By Natan Sachs, Suzanne Maloney, Samantha Gross, Constanze Stelzenmüller, Jeffrey Feltman, Bruce Riedel, Stephanie T. Williams, Reva Dhingra, Aslı Aydıntaşbaş, Marsin Alshamary, Vanda Felbab-Brown, Daniel L. Byman, Madiha Afzal, Michael E. O’Hanlon, Steven Heydemann, Sharan Grewal, Jeannie Sowers, Shadi Hamid, Shibley Telhami, Amos Harel, Itamar Rabinovich
Two years into the Biden administration’s (first?) term, Middle East-focused scholars in the Foreign Policy program at Brookings offer thoughts on some of the policy areas the Biden administration has dealt with thus far.
The Middle East has fit awkwardly within Biden’s global priorities. Biden has sought to focus U.S. attention to other parts of the world, with more success than his immediate predecessors. Yet while competition with China and, later, the war in Ukraine have occupied much of the administration’s focus, the broader Middle East has still commanded considerable time and effort. In its first year, the administration prioritized the withdrawal from Afghanistan, an attempt to unwind U.S. involvement in the civil war in Yemen, and the effort to return to mutual compliance with the JCPOA alongside Iran. It struggled to balance a very critical initial approach to Saudi Arabia and its crown prince, Mohammed bin Salman, with a subsequent desire to normalize relations with the Gulf, stem the rise in energy prices, and move forward on Israeli-Arab normalization.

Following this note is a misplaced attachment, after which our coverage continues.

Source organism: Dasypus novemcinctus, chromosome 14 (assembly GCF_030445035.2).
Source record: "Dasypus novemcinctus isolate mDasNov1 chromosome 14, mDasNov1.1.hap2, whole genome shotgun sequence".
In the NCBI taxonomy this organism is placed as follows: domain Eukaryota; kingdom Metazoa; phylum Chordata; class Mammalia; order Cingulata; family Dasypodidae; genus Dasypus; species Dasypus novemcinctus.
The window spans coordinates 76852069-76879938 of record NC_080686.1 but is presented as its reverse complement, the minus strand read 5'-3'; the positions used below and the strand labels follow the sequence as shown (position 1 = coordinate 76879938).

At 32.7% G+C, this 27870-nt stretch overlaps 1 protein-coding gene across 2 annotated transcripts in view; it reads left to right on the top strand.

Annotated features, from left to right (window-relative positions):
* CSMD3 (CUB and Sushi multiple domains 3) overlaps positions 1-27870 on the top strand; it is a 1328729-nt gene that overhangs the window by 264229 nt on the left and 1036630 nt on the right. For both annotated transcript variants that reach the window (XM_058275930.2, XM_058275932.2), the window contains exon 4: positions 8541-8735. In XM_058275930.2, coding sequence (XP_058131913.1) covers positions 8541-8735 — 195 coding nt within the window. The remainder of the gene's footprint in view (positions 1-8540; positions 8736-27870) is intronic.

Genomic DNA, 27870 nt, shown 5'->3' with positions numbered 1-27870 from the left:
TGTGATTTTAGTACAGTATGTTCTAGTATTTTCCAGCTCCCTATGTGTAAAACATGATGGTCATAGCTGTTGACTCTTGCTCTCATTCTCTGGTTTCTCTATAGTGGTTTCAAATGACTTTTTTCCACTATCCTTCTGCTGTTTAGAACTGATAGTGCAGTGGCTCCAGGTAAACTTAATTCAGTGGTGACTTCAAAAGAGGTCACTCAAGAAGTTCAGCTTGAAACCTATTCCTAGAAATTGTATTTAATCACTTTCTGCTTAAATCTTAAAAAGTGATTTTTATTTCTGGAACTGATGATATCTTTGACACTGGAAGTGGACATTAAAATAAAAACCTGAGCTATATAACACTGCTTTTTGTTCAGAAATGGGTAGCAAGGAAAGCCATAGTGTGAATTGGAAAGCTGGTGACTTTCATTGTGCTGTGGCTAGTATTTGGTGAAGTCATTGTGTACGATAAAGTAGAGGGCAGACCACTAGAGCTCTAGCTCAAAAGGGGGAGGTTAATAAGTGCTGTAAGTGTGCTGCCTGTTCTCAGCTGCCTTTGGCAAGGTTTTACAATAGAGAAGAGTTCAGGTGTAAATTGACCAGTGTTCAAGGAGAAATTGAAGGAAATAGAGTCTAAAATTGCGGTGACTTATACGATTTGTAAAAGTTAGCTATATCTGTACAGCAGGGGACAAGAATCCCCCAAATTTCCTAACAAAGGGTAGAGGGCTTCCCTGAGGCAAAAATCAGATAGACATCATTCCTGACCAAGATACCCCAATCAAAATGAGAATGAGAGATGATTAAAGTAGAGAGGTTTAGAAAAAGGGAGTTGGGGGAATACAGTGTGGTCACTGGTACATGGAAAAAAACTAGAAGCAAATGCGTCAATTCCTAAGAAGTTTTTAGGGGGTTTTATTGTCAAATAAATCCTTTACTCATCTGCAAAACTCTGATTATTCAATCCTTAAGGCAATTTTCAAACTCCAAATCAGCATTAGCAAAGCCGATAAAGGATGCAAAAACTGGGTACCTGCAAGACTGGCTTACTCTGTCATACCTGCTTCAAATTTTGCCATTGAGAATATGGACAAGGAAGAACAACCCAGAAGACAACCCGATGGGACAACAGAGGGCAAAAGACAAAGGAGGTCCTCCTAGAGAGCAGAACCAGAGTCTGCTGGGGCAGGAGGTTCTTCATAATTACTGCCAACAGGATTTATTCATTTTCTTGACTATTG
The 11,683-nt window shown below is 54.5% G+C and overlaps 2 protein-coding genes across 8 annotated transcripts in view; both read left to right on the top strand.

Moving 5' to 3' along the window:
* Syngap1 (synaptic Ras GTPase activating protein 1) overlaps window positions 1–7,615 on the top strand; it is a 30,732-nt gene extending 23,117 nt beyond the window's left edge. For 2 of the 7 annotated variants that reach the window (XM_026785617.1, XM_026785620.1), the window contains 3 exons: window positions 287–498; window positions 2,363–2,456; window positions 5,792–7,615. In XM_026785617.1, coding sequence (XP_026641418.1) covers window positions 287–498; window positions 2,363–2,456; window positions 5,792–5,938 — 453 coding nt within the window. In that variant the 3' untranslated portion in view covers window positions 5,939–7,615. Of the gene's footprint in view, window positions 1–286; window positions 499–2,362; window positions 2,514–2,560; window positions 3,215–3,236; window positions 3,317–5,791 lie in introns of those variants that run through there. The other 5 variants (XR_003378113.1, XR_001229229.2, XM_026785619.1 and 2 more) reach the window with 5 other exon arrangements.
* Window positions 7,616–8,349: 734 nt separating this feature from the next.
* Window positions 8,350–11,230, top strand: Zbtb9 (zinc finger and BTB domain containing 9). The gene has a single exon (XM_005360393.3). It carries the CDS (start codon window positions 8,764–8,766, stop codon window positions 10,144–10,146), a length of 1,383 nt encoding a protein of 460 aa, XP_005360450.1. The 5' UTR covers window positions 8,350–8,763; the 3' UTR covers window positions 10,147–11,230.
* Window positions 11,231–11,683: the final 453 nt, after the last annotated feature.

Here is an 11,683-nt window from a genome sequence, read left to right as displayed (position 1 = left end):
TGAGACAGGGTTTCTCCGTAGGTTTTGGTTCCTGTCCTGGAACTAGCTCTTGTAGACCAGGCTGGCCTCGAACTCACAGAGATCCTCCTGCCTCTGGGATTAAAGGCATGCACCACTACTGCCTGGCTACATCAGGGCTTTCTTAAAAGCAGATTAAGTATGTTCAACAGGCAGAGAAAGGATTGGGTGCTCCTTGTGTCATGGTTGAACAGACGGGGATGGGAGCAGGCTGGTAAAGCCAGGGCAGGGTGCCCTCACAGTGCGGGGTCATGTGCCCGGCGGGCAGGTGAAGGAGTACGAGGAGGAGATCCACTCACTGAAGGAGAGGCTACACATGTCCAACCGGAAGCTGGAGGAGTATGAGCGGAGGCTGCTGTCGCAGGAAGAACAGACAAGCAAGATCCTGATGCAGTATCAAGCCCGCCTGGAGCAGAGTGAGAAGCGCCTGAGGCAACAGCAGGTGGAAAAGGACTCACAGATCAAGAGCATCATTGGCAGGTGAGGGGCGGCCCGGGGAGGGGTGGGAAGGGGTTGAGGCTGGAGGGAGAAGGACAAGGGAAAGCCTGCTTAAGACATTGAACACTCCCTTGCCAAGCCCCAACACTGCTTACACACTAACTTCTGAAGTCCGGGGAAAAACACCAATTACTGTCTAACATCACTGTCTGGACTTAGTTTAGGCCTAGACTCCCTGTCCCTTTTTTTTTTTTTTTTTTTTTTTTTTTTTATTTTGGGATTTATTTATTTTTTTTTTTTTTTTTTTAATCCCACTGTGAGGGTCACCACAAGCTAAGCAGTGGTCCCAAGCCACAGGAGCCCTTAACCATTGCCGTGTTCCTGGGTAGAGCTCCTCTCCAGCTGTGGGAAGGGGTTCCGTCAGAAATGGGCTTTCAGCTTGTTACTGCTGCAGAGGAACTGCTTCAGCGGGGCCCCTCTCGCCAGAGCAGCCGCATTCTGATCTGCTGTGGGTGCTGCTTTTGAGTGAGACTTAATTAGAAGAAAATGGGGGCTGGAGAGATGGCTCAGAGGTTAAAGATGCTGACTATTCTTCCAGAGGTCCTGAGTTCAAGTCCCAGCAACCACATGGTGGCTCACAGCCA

Amid all this, the administration faced crises in Lebanon, the Horn of Africa, Iraq, and Israel, the West Bank, and the Gaza Strip. It successfully worked to broker a maritime boundary between Israel and Lebanon and to help maintain ceasefires in Libya and Ethiopia. It has dealt with crises big and small, proving yet again how hard it is for U.S. administrations to divert their attention from the region. Indeed, the administration, has faced the perennial American difficulties arising from the tensions in its own policy priorities: promoting stability and maintaining uneasy relationships with difficult partners while supporting democracy and human rights; and the desire to move on from the region balanced against the necessity to address its myriad challenges and occasional opportunities.
Below, our scholars touch on several of these themes, among others. As always, scholars at Brookings take their own individual perspectives, celebrating differences of opinion among them.